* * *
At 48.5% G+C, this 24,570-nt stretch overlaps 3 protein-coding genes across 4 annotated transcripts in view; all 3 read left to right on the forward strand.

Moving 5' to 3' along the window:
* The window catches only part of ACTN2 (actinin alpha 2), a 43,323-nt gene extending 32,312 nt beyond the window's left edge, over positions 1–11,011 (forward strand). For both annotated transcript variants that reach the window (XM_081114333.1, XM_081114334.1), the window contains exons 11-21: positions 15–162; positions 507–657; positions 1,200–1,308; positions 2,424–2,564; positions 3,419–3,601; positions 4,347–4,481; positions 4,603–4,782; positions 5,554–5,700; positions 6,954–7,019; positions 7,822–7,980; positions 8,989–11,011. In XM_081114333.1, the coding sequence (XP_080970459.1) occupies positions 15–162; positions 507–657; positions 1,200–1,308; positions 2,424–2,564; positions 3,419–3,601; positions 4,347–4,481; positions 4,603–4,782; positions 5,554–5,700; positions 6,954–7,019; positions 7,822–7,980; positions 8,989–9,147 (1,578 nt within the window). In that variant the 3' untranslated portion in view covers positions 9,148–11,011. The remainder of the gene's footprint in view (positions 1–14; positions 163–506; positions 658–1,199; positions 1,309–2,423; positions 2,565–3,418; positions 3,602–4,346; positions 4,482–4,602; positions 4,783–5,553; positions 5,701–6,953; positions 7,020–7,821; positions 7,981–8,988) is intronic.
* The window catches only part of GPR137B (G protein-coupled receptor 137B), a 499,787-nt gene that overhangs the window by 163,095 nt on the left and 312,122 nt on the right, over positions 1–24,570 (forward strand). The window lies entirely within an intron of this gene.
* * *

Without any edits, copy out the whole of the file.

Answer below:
At 48.5% G+C, this 24,570-nt stretch overlaps 3 protein-coding genes across 4 annotated transcripts in view; all 3 read left to right on the forward strand.

Moving 5' to 3' along the window:
* The window catches only part of ACTN2 (actinin alpha 2), a 43,323-nt gene extending 32,312 nt beyond the window's left edge, over positions 1–11,011 (forward strand). For both annotated transcript variants that reach the window (XM_081114333.1, XM_081114334.1), the window contains exons 11-21: positions 15–162; positions 507–657; positions 1,200–1,308; positions 2,424–2,564; positions 3,419–3,601; positions 4,347–4,481; positions 4,603–4,782; positions 5,554–5,700; positions 6,954–7,019; positions 7,822–7,980; positions 8,989–11,011. In XM_081114333.1, the coding sequence (XP_080970459.1) occupies positions 15–162; positions 507–657; positions 1,200–1,308; positions 2,424–2,564; positions 3,419–3,601; positions 4,347–4,481; positions 4,603–4,782; positions 5,554–5,700; positions 6,954–7,019; positions 7,822–7,980; positions 8,989–9,147 (1,578 nt within the window). In that variant the 3' untranslated portion in view covers positions 9,148–11,011. The remainder of the gene's footprint in view (positions 1–14; positions 163–506; positions 658–1,199; positions 1,309–2,423; positions 2,565–3,418; positions 3,602–4,346; positions 4,482–4,602; positions 4,783–5,553; positions 5,701–6,953; positions 7,020–7,821; positions 7,981–8,988) is intronic.
* The window catches only part of GPR137B (G protein-coupled receptor 137B), a 499,787-nt gene that overhangs the window by 163,095 nt on the left and 312,122 nt on the right, over positions 1–24,570 (forward strand). The window lies entirely within an intron of this gene.